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Brianna cape for BJD

The all doll capelet Brianna style

I am currently working on new outfits for the Kids, and I wanted capes to go with the outfits. If you are a fan of the Outlander series, this type of cape might look familiar. Brianna wears a gradient wool knit capelet in the series, and since it’s really quick & simple I decided to go with this style. If you search for “Brianna’s cape” you will find lots of images. It just covers her shoulders, but it’s really easy to adapt the pattern to make it longer.

Even though gradient wool looks probably better I decided to use just one color. The color-mix effect would be a bit too much in combination with the outfits I made. I will show them in the next post when I have finished Mailin’s cape. The nice thing about this cape is that it basically fits all doll sizes. On the Kids it’s a cape, and on SID size it’s a capelet. Depending on the way you close it you can create a variety of different looks. Buttons, a brooch, a cord, with a collar or without – it’s one of those garments that will go in the box with communal clothes. And I can imagine this in some kind of brownish-green gradient even for the guys.


Knitting pattern for Brianna’s cape

To make this all you need to be able to do is knit basic knit (right) and purl (left) stitches. Since reading knitting patterns in a foreign language can be a bit difficult, I’ll try to make it as easy as possible.

I started with casting on 30 stitches, and after 6 rows of knit and purl for the cuff I continued with 4 rows all purl. The complete cape is knitted using purl stitches, I think it just looks nicer, less smooth. Especially if you make this in human size and use very chunky gradient yarn.

After the fourth row you knit just 4 stiches and turn, like you would do at the end of the row. And knit back to the start of the row. Next row is 8 stitches up, turn, back. Next 12 stitches, turn and back. 16 stitches, turn and back. 20 and turn and back.

After that you knit the complete row knitting all 30 stitches. You have just created a little “triangle” that adds width to the lower part of the cape. The triangle is followed by 4 rows of purl stitch. After repeating this 12 times you can add your cuff again. Job done. I used 3,25mm needles for this, the UK and US sizes are below in the picture. The yarn I used is ordinary sock yarn. I guess the original Brianna Cape was made using at least 7 or 8 mm needles (US Size 11) and really chunky gradient yarn. If you want to make this for human size you can use the basic construction with the number of stitches you would need to cast on for the length you want.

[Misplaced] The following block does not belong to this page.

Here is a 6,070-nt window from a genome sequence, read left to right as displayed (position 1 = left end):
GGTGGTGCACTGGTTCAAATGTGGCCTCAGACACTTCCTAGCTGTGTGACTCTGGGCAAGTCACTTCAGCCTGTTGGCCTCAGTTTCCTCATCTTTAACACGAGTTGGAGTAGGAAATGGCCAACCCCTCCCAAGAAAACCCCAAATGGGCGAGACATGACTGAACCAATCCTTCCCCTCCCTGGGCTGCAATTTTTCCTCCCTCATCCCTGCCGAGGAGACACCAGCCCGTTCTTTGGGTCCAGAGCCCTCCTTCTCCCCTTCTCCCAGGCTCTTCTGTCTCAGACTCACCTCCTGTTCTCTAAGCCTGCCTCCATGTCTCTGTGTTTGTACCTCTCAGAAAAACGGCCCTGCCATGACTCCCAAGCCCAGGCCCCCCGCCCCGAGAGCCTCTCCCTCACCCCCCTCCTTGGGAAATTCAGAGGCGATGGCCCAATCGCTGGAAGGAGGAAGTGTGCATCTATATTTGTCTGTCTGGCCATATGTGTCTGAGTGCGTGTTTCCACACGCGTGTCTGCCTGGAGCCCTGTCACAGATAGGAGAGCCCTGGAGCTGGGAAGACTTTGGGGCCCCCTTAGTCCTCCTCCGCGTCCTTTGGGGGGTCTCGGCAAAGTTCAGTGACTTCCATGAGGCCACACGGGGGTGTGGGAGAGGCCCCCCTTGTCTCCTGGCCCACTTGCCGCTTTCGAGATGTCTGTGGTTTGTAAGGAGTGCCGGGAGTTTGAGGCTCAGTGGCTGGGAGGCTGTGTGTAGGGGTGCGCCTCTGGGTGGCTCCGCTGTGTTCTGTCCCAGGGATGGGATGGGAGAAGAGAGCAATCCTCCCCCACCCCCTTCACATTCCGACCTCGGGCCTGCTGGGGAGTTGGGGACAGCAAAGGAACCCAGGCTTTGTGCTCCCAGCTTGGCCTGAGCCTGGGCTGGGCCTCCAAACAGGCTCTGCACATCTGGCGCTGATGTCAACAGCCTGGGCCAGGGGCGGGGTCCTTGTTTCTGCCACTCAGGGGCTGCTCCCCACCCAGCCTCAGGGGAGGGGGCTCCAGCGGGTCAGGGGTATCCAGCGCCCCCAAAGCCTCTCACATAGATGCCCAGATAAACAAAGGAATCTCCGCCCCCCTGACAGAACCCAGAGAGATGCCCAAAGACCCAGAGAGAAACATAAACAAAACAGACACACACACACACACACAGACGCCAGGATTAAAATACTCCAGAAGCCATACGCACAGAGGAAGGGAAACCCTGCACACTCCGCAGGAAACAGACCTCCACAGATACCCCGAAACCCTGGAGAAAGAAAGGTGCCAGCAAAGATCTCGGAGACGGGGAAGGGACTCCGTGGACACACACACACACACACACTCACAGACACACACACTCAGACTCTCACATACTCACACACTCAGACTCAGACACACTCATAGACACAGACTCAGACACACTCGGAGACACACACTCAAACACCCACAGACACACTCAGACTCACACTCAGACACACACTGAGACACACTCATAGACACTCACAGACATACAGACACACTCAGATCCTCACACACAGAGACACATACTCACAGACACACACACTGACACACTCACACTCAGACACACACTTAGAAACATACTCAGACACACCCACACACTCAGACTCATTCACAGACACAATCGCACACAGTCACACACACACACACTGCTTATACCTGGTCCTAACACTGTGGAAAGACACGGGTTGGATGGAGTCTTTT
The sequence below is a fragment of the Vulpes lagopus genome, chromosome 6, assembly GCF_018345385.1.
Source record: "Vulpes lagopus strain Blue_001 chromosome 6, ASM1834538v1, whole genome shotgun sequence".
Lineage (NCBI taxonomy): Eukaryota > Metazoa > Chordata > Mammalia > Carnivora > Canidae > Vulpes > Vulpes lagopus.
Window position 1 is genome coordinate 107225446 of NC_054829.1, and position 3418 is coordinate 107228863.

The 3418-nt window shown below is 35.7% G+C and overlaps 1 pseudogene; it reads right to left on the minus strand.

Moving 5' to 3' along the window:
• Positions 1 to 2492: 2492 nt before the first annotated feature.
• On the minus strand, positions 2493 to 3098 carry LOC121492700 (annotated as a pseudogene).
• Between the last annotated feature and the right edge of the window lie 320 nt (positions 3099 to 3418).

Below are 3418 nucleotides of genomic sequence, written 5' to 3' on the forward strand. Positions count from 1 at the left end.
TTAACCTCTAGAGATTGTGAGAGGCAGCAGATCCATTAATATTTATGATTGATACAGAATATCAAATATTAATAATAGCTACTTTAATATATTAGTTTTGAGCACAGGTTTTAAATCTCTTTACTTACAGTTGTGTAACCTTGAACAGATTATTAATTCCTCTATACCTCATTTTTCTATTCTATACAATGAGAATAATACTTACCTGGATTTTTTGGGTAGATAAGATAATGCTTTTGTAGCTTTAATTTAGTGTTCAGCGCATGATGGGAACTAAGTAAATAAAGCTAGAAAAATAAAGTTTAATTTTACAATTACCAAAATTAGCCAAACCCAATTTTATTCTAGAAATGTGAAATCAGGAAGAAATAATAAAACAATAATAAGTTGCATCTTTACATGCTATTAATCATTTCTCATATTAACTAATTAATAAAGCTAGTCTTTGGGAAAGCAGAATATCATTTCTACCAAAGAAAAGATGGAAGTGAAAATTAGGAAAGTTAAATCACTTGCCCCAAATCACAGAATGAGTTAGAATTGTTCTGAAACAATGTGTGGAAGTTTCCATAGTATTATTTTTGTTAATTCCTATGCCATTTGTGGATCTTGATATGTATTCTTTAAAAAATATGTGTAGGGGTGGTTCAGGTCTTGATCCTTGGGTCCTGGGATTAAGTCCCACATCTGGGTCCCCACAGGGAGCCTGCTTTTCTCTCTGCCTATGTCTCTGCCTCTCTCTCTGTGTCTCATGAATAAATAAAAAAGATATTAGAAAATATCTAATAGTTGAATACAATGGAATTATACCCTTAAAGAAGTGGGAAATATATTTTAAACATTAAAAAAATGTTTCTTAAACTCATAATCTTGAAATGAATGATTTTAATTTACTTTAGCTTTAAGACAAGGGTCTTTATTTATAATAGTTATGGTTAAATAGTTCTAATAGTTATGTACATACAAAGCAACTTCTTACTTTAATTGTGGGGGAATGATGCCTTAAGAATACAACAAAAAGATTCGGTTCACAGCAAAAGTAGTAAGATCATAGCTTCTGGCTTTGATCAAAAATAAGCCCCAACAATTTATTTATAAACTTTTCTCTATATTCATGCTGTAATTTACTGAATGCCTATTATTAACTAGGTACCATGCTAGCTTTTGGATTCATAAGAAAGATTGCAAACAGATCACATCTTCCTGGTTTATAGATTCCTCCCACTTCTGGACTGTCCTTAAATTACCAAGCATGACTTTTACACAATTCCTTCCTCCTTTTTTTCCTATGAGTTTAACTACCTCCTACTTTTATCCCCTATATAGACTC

I hope this was not too complicated. If you have any questions, let me know in the comments.

Knitting for BJD – Brianna cape construction


12 thoughts on “Brianna cape for BJD”

  1. Thanks for the pattern Mia. I shall give this one a try when I have finished what I’m already knitting. šŸ™‚ Might try it in a slightly different yarn.
    Big hugs,

    1. Thank you :). I look forward to see what ever you are knitting. I think I make another one in a gradient yarn just to see how it looks. There are so many things you can do to create different looks with this.

      1. Indeed! I’m knitting a sweater for myself right now, and from the wool I probably will have some left over, I could easily make one. It’s very thin (knitting it with two threads at the same time), so that’s perfect. To be continued!

  2. I decided to give this project a try today, and I’m not sure if I’m doing it quite correctly. I seem to have the triangle increases on both ends, and not just all on one side.

    Does that make sense? I can’t figure out how to put a picture here, but I hope you understand what I’m asking. I would love to see an image of the capelet lying flat on a table, so I can check myself.

    This is a great pattern, and I thank you for sharing. šŸ™‚

      1. No, it seems to be increasing on both the top and the bottom, but I think I have the issue figured out. The bottom image that has the pictorial chart shows 4 rows of stitches between each set of increases. I was doing a full row after the 20, and then doing my 4 full rows after that. That was putting increases on opposite ends (top and bottom), instead of keeping all the increases on the bottom(at the shoulders), where they needed to be.

        I just pulled everything last night and started over on the ribbing this morning. I’m certain that it will be better this time around. šŸ™‚

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